The average asking price of a home coming on to the market in the UK has hit a record high, according to property website Rightmove.
And for the first time ever, estate agents are listing more homes as sold than they have for sale.
Rightmove’s monthly review of new listings showed sellers are asking for an average price of £323,530, an increase of 1.1% since last month; and 5.5%, or £16,818, more than this time last year.
It is the latest in a string of reports showing a booming housing market fuelled by a temporary stamp duty holiday and a so-called ‘race for space’, as households reconsider their lifestyles during the Coronavirus pandemic.
Rightmove said homes were changing hands faster than ever, leaving agents with more properties sold than available for sale.
However, it said there were signs activity levels are slowing down. In September, for instance, the number of sales agreed was up 70% year on year, but the figure has fallen to 58% in October.
Still, Rightmove said that its forecast of a 2% rise in asking prices made in December 2019 now looked “too timid” and that it was revising its estimates for 2020 to 7%.
Rightmove’s data shows that average asking prices have risen for all types of homes, but that the biggest monthly move has been in ‘top of the ladder’ properties – typically detached homes with four beds or more.
These properties are now going on the market for an average of £575,594, a rise of 2% on last month’s figure.
In England, where the stamp duty holiday applies to properties costing up to £500,000, these are homes where buyers will benefit from £15,000 in tax savings.
Tim Bannister, Rightmove’s director of property data, said: “Prospective buyers are seeing properties selling fast and prices rising as they search for their next home, adding to momentum and spurring them on to act quickly.
“With the number of buyers contacting agents still up by two-thirds on a year ago, there is plenty of fuel left in the tank to drive further activity in the run-up to Christmas and into next year.”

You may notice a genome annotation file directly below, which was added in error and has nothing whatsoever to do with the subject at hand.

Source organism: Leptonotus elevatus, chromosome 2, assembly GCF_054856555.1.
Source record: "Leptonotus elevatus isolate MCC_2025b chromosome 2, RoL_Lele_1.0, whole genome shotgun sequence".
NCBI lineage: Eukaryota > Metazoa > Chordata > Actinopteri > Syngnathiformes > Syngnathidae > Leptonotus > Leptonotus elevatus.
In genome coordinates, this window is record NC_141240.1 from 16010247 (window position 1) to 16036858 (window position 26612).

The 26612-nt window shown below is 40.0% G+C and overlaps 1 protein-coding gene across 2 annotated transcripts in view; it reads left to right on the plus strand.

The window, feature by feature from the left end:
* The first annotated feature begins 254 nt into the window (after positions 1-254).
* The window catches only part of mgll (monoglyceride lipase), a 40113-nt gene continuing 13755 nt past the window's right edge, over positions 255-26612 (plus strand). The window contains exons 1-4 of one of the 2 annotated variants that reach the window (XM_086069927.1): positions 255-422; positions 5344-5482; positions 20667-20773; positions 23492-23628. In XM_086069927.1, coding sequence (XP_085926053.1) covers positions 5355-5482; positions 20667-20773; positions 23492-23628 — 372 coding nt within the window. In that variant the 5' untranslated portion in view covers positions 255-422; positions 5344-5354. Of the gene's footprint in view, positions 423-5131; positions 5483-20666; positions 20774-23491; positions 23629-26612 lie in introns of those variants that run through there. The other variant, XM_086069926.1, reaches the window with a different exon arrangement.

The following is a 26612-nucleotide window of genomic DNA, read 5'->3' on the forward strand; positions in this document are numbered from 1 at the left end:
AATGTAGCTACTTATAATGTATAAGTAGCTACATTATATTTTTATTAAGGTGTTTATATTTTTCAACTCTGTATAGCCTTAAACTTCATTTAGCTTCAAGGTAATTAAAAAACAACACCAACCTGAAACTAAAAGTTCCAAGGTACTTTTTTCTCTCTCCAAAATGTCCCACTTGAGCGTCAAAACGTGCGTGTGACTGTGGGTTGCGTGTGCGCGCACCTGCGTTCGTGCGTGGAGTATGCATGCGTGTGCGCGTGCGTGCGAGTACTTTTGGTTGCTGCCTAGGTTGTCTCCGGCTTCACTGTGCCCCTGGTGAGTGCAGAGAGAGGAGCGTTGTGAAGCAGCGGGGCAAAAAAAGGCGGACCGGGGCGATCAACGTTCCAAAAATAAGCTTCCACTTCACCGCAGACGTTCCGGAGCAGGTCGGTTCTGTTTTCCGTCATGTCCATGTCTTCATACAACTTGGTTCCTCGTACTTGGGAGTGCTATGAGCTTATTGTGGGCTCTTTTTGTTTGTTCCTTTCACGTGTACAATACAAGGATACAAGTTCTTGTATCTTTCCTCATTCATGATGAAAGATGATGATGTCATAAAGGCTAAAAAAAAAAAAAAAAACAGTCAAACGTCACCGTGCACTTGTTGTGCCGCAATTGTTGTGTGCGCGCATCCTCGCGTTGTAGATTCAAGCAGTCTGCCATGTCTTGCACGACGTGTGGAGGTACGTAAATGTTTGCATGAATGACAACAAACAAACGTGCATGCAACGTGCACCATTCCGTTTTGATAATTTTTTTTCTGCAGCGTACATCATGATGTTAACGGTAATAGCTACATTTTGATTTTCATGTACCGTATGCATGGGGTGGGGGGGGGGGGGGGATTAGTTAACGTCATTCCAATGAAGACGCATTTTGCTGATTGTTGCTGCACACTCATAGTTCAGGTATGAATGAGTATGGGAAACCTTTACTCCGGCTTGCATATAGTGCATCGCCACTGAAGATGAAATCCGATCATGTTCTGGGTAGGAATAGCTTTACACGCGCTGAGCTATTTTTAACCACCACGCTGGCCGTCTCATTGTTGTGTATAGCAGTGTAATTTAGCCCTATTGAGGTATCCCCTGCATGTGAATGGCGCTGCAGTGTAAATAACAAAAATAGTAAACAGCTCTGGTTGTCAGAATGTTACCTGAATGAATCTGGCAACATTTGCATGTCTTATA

Top of the ladder
Separate figures from Savills also showed strong activity at the top of the housing market, with a rise in sales of homes costing £1m or more.
An average of 868 £1m-plus sales have been agreed each week across the country since the beginning of June – 66% higher than the weekly average over the same period in 2019 – data from Savills and agency TwentyCi show.
In London, however, travel restrictions appeared to have hit overseas demand for homes in upmarket neighbourhoods such as Kensington and Chelsea, Westminster, and Camden, as sales of £1m homes in these boroughs were down by 10% for the year.
Sales were up in areas of the capital where money buys more space, and as a whole the city recorded 4% more high-end homes changing hands than in 2019.
Lucian Cook, Savills’s head of residential research, said: “Lifestyle relocation has been a big theme in the market since lockdown began to ease, and this is very clearly reflected in the numbers.”
“That said, recent evidence suggests fewer high-value homes are now coming to the market, suggesting we may be hitting a high plateau,” he added.
Image credit: Wei Huang/Shutterstock
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